12 inches (fig. 13-7). You must consider the type of
injury before deciding on the position. The casualtys
injuries may prevent you from using the standard
position. For example, if a person with a chest wound
has trouble breathing, you will raise the head slightly,
and place the patient in a sitting or semi-sitting
position. If a casualty is vomiting or bleeding around
the mouth, place the patient on the side or back with the
head turned to one side and lower the feet. If the face is
flush rather than pale, or if you have any reason to
suspect head injury, do not raise the feet. Instead, keep
the head level with or slightly higher than the feet. If
the casualty has broken bones, you must judge the best
position for both the fractures and for shock. A
fractured spine must be immobilized before the
casualty is moved at all to avoid further injuries. A
helpful mnemonic: If the face is red, raise the head; if
the face is pale, raise the tail (feet).
Conserve Body Heat.Loss of body heat can
cause shock to develop or to become worse. Keep the
casualty warm. Cover the patient with blankets or any
dry material. Do not overheat the casualty.
Relieve Pain.-Pain is a major cause of shock.
Treatment of injuries will often reduce pain. Pain may
also be relieved by slightly repositioning the casualty.
Under mass casualty conditions, you may have to
administer morphine to certain types of casualties to
relieve pain. The condition under which morphine may
be administered will be discussed in the Morphine
Administration section. Morphine must never be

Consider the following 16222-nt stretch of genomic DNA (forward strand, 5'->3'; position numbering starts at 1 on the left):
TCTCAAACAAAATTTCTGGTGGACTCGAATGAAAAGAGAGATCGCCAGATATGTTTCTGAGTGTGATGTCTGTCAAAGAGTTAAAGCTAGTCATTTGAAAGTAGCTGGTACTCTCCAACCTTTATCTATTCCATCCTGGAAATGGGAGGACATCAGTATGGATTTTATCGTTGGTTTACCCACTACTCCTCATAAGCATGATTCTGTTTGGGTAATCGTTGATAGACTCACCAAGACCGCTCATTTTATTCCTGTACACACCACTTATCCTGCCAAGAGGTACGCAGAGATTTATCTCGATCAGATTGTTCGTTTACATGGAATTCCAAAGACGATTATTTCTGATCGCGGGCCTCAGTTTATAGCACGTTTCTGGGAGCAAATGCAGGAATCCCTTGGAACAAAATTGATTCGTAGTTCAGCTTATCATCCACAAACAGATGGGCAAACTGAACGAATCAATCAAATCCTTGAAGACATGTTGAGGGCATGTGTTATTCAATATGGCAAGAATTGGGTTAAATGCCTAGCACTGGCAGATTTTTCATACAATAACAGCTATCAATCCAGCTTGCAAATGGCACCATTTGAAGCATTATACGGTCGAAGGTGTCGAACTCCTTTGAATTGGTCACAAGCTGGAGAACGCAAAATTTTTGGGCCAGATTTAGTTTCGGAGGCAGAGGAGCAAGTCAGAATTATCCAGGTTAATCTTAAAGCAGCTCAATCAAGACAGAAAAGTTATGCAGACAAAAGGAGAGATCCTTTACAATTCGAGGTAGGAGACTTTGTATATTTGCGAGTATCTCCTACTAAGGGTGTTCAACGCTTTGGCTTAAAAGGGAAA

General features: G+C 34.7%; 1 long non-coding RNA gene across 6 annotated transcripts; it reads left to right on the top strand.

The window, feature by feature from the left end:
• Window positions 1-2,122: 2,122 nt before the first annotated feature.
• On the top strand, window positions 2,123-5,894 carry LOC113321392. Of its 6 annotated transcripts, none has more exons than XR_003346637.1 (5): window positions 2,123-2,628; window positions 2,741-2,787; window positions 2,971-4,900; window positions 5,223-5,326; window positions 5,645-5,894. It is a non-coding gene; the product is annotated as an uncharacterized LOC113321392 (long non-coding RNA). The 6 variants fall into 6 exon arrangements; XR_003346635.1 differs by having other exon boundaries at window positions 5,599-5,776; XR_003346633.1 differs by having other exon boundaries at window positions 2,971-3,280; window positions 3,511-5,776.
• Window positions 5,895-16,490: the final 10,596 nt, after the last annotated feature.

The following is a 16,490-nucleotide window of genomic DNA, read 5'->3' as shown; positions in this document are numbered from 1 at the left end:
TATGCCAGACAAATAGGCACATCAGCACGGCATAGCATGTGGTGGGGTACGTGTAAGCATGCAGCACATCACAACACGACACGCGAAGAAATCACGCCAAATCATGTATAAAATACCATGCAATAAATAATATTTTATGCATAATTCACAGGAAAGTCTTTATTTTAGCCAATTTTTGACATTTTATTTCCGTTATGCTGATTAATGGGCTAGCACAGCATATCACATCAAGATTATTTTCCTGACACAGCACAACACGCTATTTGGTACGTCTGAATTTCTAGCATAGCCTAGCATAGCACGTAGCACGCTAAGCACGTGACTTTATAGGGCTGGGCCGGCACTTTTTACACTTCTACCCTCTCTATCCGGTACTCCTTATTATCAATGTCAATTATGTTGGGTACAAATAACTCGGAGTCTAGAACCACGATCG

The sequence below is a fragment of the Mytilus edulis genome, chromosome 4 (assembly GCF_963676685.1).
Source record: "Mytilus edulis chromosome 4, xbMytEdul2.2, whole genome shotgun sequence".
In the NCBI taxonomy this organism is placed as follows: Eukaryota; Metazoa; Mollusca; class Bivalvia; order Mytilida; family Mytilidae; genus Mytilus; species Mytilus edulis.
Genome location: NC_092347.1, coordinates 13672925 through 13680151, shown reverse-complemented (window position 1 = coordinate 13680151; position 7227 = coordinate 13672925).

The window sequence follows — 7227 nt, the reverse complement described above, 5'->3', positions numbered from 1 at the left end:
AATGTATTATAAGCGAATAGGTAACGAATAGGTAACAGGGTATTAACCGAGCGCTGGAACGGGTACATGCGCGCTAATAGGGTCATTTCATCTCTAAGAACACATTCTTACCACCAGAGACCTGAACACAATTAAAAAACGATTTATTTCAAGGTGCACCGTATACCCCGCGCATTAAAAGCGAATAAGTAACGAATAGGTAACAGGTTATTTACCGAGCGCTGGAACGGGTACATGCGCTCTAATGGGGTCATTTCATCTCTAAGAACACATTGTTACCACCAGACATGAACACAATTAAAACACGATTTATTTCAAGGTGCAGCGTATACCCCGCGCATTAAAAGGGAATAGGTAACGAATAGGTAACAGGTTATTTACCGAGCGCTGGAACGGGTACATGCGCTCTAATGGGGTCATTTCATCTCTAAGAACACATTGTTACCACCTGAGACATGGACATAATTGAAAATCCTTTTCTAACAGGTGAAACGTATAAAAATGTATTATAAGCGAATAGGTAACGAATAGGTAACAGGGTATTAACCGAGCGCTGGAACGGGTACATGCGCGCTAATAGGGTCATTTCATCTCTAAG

administered if there is evidence of severe or
Injuries to Bones, Joints, and Muscles
Injuries to bones, joints, and muscles are some of
the most common situations that you will encounter.
These injuries can range from the simple to the critical
and life threatening. Whether the injury is mild or
severe, your ability to provide quick and efficient
emergency care may prevent further pain and injury.
An essential part of em emergency treatment for
fractures consists of immobilizing the injured part with
splints so the sharp ends of broken bones will not move
around and cause further damage to nerves, blood
vessels, or vital organs. Splints are also used to
immobilize severely injured joints or muscles and to
prevent the enlargement of extensive wounds. You
must have a general understanding of the types and
uses of splints.
SPLINTS.Whether ready made or improvised,
splints must fulfill certain requirements. They should
be lightweight, but must be strong and fairly rigid.
They should be long enough to reach the joints above
and below the fracture. Splints should be wide enough
so that the bandages used to hold them in place will not
pinch the injured part.
Splints must be padded on the sides that touch the
body; if they are not properly padded, they will not fit
well and will not adequately immobilize the injured
part. If you have to improvise the padding for a splint,
you can use articles of clothing, bandages, cotton
blankets, or any other soft material. If the casualty is
wearing heavy clothes, you may be able to apply the
splint on the outside, allowing the clothing to serve as
part of the required padding.
To apply a splint to an injured part, fasten it in
place with bandages, strips of adhesive tape, articles of
clothing, or any other available material. If possible,
one person should hold the splint in position while
another person fastens it. Figure 13-8 shows a properly
placed splint for a fractured femur.
Although splints should be applied snugly, they
should never be tight enough to interfere with blood
circulation. Remember to leave the fingers or toes
exposed. If the tips of the fingers or toes become blue
or cold, you will know that the splint or bandages are
too tight. You should examine a splinted part
approximately every half hour, and loosen the
fastenings if the circulation appears to be impaired.
Figure 13-7.Position of casualty for treatment of shock.